Buy-to-let landlords are fleeing London. Here’s a better way to make money

Buy-to-let landlords are struggling to make a profit, says Harvey Jones.

The content of this article was relevant at the time of publishing. Circumstances change continuously and caution should therefore be exercised when relying upon any content contained within this article.

Scene depicting the City of London, home of the FTSE 100

Image source: Getty Images.

Making money from buy-to-let has been a tough ask ever since former Chancellor George Osborne launched his triple tax attack on amateur landlords in April 2016.

Three-pronged assault

He hit investors with a 3% stamp duty surcharge, reduced wear and tear allowances, and phased out higher rate tax relief for good measure.

Inflation Is Coming

Inflation is out of control, and people are running scared. But right now there’s one thing we believe Investors should avoid doing at all costs… and that’s doing nothing. That’s why we’ve put together a special report that uncovers 3 of our top UK and US share ideas to try and best hedge against inflation… and better still, we’re giving it away completely FREE today!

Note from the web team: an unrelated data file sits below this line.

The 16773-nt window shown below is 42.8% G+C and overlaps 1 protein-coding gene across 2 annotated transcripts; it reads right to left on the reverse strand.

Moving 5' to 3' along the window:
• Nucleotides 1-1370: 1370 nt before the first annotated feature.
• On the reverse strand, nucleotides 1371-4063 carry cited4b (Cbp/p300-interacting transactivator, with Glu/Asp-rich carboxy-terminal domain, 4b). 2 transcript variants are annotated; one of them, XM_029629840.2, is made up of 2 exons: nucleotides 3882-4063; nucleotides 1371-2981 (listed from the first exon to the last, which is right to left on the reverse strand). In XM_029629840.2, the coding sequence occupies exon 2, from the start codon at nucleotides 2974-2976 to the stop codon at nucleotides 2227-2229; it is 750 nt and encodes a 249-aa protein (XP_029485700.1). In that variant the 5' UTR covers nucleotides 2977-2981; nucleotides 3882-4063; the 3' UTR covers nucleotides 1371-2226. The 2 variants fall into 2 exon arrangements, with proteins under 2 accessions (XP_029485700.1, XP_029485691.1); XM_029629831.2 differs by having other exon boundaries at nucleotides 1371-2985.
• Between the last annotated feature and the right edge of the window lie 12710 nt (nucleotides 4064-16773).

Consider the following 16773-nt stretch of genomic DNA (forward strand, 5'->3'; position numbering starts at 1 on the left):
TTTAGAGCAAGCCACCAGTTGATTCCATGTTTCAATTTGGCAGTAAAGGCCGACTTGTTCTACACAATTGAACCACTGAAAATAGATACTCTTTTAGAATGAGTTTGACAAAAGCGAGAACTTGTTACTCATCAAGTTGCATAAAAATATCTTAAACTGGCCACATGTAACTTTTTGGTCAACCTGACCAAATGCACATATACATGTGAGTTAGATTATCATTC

Click here to claim your copy now!

The impact has been particularly brutal in London, where high prices have squeezed yields to among the lowest in the UK. The average property in the capital now yields just 3.4% a year, which falls as low as 1.93% in Highgate. These are well below the national average of 4.17%, according to

The stamp duty surcharge hit the capital particularly hard, typically adding £11,760 in London, against just £3,910 elsewhere. The average landlord now faces a £24,600 stamp duty bill in the capital, compared to £5,330 elsewhere, according to new research from Hamptons International. 

Get out of London

Almost six out of 10 London-based landlords now choose to invest elsewhere. Rents in Greater London may have hit the highest level on record at £1,737 a month, but landlords still cannot make their sums add up.

Unless you are a professional investor with a tax-efficient limited company, I reckon buy-to-let is now more trouble than it’s worth. I say that as somebody who has been tempted himself, but no longer.

Serious money

You need a 25% deposit to take out a buy-to-let mortgage. According to the Land Registry, the average London property cost £473,822 in 2018, which means you need £118,456. Then you need more money to cover stamp duty and other purchase costs.